It’s easy to find praise for simple things in life. But writing seems to evoke the opposite effect in building sentences, paragraphs, sections and stories. We want to be noticed with our writing. However, if you look underneath that wish you should find the desire to be heard and remembered. Simple language delivers those two results. Simple lets the story rule the reader’s attention.

Last night in our weekly Writer’s Workshop we enjoyed Blackberries, a simple short story that our member Kathleen Clark showed me over our summer break. The Leslie Norris sudden fiction story — another name for a short-short, under 1,000 words — has few sentences that run beyond 15 words. Despite the brevity, the language is rich in feeling and detail. Here’s one of the few, written about a blackberry vine.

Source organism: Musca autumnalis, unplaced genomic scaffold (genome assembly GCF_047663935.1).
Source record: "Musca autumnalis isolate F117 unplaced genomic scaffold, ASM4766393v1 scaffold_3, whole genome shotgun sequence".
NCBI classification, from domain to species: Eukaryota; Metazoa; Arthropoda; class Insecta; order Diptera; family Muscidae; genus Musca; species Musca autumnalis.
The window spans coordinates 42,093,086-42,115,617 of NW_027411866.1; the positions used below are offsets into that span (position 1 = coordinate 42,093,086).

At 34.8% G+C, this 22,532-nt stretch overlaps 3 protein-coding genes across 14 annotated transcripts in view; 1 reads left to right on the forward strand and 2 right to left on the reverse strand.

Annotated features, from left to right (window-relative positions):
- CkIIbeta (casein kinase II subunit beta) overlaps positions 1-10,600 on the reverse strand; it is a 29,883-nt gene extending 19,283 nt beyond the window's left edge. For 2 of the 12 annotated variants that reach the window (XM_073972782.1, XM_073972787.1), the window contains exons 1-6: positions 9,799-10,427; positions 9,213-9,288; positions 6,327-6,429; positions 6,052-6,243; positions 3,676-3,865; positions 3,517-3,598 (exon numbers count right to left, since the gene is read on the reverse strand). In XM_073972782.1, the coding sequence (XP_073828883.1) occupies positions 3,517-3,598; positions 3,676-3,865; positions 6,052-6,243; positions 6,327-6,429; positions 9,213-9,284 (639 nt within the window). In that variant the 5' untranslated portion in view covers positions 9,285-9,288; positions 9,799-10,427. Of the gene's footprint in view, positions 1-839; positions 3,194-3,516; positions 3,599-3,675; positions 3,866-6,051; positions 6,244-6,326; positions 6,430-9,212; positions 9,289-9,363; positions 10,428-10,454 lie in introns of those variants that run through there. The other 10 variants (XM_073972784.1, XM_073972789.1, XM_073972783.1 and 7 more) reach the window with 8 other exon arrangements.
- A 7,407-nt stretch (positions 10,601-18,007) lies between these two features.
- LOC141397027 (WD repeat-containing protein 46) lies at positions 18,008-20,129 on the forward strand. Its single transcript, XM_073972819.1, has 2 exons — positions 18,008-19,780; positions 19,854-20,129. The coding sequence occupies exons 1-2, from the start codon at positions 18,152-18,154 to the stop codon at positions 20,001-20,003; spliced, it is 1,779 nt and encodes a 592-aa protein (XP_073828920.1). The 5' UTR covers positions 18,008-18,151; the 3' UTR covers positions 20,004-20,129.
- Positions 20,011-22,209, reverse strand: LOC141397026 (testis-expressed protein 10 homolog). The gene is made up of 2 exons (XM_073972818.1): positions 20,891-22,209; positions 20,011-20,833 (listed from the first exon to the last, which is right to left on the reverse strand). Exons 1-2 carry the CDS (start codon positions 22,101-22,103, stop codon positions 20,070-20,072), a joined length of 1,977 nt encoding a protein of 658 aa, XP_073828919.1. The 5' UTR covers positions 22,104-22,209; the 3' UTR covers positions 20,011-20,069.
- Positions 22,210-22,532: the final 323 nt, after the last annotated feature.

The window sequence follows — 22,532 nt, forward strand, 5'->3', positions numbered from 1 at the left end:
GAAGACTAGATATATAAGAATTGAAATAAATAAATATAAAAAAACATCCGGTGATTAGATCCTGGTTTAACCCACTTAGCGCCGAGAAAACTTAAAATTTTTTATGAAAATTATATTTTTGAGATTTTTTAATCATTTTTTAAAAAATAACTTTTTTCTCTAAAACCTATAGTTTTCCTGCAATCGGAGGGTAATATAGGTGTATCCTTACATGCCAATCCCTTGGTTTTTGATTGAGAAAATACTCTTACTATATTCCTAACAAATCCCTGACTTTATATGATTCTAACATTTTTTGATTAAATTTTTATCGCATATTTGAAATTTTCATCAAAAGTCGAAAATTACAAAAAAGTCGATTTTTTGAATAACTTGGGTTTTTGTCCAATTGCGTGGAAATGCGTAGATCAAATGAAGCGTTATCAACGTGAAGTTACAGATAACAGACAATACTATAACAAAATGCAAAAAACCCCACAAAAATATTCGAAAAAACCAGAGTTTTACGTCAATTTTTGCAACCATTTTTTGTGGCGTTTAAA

His father showed him a bramble, hard with thorns, its leaves just beginning to color into autumn, its long runners dry and brittle on the grass.

Just count the verbs to see why this sentence works so simply. Show. Hard. Color. Even the adjectives are doing verb work, like dry, or waxing specific with an action, like brittle. The nouns swing into action: bramble, thorns, leaves, runners, grass. Of 26 words, 10 breathe simple life into this writing. (Kathleen called the story “perfect.” I struggle to find any reason to disagree.)

Blackberries, like many other stories in Sudden Fiction International, runs on three main characters and two minor players across the space of four printed pages. The writing doesn’t shy away from using variations of the verb “to be” in various tenses. Norris considers that advice, of using better verbs than be or were, but uses these simplest verbs along with others. Much of the simplest writing does.

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